In the organisation’s own words: “Mama Cash’s support was there from the beginning. It was thanks to this support that we were able to grow. The value of the support goes beyond the money. Mama Cash has always been there. Seeing us. Supporting us. This makes us feel noticed. It has also helped us feel secure. You have always enquired how we are and this has been especially important in times we received threats. We are seen and noticed.”

ATRAHDOM found Mama Cash’s support especially important in building the organisation’s capacities in the areas of advocacy and resource mobilisation. The group has participated in various Mama Cash grantee partner meetings, the regional feminist encounter in 2011, and the feminist encounter ‘Venir al Sur’ in 2012. It also participated in an initiative of Mama Cash and partner Semillas to support six grantee partners in Latin America to strengthen their resource mobilisation capacities and strategies. The five-day training took place in 2013. Since then ATRAHDOM has significantly increased its income.

What would you say were the main changes in Mama Cash when Nicky McIntyre became the Executive Director in 2008?

Nicky has taken Mama Cash from a Dutch Fund that makes grants internationally to a truly international women’s Fund that is based in the Netherlands.

Under Nicky’s guidance Mama Cash has  also changed her grantmaking strategy from supporting many groups with small grants ( the ‘ let many flowers bloom’ approach), to supporting fewer groups, but with multi-year, flexible core support.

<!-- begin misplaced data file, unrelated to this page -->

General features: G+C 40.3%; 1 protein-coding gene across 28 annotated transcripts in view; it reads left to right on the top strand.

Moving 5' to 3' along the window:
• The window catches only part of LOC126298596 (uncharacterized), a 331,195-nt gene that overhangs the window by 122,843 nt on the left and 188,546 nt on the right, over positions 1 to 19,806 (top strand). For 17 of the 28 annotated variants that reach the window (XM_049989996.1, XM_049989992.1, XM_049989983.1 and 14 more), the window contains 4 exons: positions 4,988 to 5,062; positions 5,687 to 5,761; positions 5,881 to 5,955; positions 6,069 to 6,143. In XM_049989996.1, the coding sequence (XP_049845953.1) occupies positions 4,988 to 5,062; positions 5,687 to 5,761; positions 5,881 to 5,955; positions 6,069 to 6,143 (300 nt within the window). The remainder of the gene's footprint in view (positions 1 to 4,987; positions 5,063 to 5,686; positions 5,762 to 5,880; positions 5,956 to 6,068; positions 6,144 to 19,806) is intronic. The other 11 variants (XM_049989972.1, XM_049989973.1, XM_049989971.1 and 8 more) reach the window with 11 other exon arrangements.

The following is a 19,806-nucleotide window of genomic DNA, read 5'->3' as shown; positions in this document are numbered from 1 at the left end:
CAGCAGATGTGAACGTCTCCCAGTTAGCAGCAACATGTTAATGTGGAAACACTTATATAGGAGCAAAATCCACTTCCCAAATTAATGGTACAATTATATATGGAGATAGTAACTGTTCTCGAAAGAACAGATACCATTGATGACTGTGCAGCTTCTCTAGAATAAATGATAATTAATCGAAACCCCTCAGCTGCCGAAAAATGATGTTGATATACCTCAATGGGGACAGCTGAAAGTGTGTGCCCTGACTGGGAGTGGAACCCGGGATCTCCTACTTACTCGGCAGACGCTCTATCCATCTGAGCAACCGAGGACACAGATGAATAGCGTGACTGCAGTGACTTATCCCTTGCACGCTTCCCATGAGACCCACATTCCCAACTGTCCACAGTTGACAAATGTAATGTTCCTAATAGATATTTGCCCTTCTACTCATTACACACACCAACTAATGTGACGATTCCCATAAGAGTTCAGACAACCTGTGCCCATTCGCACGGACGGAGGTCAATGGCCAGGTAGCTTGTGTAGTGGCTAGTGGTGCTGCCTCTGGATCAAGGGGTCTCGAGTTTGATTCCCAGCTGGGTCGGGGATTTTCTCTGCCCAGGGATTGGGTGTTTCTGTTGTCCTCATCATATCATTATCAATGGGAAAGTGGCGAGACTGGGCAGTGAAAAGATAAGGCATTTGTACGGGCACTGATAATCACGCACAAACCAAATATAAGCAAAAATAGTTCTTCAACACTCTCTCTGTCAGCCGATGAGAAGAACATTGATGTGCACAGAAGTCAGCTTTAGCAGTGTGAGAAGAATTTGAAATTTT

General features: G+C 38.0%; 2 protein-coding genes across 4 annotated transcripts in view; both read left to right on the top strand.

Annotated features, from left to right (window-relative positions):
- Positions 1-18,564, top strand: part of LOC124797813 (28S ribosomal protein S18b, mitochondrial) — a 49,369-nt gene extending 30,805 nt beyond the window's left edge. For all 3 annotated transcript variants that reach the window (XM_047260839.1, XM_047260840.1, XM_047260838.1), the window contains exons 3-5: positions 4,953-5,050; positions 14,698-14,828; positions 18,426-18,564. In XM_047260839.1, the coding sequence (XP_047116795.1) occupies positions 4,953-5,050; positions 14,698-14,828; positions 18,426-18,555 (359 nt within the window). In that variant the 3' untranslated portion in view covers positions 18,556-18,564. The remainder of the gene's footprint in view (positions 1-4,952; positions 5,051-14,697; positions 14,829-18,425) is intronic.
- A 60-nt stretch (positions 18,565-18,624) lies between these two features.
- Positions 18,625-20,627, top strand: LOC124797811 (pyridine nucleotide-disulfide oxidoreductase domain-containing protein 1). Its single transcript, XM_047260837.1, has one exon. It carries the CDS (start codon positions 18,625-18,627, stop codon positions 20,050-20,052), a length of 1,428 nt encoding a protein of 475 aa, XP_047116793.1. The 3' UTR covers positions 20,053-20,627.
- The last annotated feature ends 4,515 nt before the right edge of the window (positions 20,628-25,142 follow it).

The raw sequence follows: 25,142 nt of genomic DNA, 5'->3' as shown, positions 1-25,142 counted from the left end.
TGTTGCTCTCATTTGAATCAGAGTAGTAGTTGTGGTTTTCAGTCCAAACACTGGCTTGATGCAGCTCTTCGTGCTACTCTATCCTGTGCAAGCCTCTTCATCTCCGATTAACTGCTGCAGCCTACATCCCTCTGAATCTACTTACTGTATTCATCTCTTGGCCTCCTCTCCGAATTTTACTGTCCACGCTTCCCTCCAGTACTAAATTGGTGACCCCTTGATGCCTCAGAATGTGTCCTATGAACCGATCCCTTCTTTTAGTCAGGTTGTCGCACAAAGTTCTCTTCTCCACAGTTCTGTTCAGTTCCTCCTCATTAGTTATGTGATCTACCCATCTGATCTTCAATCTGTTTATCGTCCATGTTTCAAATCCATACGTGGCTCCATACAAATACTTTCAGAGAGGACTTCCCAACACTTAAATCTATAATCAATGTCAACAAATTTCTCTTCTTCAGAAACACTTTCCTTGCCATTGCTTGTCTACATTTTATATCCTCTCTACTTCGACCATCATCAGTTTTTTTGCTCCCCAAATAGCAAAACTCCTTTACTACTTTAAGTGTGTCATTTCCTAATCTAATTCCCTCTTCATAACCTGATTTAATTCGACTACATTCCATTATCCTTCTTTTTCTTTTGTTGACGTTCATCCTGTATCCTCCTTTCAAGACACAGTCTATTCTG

You have a very international team which brings different point of views to the table. How important is this diversity for your work?

It is vital. Our international staff bring a wide variety of knowledge, backgrounds and experiences to the table that enrich every aspect of our work. Diversity is one of our core values, so it is important that we walk the talk. We embrace and encourage respect for diversity in our organisation and among our partners. This includes actively promoting the rights of lesbians, bisexual women and trans people, adolescent girls and young women, women living with HIV/AIDS, indigenous women, migrant women, sex workers, women living in poverty, women from ethnic or religious minorities, and women with disabilities.

It also makes for fascinating and enlightening lunch time conversations at the Mama Cash office 😉

How many of your grantees do you visit in their home countries and how approachable are you for your grantees? Does any grantee have a certain partner in Mama Cash who they can contact and who will present their needs to the Board?

We try to be as approachable to our grantees as possible. We have regional programme associates who can speak at least some of the languages in their region. The programme officers for our portfolio are in touch regularly with their grantees. The board is not involved with grantmaking decisions (they are only involved at the strategy level), the decisions are made by the programme team.

We most frequently meet with our grantees at international conferences and convenings (organized by others or by us), so we make optimal use of our travel budget. If a grantee happens to be based near them, we try to visit them. Most of our contact with our grantees takes place through Skype and email. We prefer to spend our funds on grants, not travel to visit all our grantees.